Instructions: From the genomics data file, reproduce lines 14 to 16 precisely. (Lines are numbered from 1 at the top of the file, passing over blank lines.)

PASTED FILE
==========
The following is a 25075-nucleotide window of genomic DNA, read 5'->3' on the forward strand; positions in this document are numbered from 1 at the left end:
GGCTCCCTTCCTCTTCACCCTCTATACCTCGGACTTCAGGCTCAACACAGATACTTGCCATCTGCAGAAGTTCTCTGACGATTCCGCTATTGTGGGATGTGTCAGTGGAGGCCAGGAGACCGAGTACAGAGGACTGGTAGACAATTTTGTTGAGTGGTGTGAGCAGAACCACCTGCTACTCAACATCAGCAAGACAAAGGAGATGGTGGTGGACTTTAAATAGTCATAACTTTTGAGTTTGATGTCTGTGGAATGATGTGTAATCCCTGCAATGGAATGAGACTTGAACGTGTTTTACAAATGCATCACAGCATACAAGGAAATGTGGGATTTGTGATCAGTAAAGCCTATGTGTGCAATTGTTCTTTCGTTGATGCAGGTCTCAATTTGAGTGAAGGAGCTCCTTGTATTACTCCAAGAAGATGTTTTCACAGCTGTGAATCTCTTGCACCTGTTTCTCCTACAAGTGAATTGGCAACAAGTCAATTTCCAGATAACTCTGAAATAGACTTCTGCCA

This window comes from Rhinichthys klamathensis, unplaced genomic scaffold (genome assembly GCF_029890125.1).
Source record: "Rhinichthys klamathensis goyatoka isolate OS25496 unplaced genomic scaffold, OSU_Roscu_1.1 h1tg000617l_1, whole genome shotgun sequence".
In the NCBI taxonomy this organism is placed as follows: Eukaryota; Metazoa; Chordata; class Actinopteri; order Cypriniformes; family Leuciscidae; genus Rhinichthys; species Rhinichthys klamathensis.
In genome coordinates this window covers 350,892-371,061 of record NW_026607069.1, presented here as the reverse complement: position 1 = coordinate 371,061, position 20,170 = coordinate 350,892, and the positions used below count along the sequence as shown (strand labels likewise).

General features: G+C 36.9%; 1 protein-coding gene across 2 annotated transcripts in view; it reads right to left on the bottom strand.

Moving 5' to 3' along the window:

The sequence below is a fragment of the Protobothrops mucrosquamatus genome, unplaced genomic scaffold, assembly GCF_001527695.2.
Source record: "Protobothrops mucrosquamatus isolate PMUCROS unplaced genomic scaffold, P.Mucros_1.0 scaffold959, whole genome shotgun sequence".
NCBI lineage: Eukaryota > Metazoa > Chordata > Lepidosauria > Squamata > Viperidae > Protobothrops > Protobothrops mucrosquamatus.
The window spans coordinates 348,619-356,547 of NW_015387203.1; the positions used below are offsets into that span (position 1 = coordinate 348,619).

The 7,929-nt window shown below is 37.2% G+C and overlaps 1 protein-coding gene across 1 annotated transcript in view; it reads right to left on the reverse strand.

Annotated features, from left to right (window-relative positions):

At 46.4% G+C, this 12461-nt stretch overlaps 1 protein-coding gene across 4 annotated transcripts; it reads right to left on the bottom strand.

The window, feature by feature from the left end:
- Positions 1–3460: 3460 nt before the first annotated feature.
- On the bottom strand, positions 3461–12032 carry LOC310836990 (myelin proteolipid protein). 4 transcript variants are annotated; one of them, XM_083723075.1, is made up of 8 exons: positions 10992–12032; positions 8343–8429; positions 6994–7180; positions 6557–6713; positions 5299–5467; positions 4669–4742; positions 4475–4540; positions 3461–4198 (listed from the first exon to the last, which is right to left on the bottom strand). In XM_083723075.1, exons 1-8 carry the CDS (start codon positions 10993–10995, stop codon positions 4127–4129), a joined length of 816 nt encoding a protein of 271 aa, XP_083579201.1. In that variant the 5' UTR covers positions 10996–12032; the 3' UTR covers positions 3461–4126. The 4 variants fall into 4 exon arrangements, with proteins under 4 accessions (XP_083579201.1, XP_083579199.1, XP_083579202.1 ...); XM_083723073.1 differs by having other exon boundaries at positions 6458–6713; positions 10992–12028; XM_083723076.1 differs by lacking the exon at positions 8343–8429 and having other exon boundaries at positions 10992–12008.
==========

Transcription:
Annotated features, from left to right (window-relative positions):

At 46.4% G+C, this 12461-nt stretch overlaps 1 protein-coding gene across 4 annotated transcripts; it reads right to left on the bottom strand.

The window, feature by feature from the left end: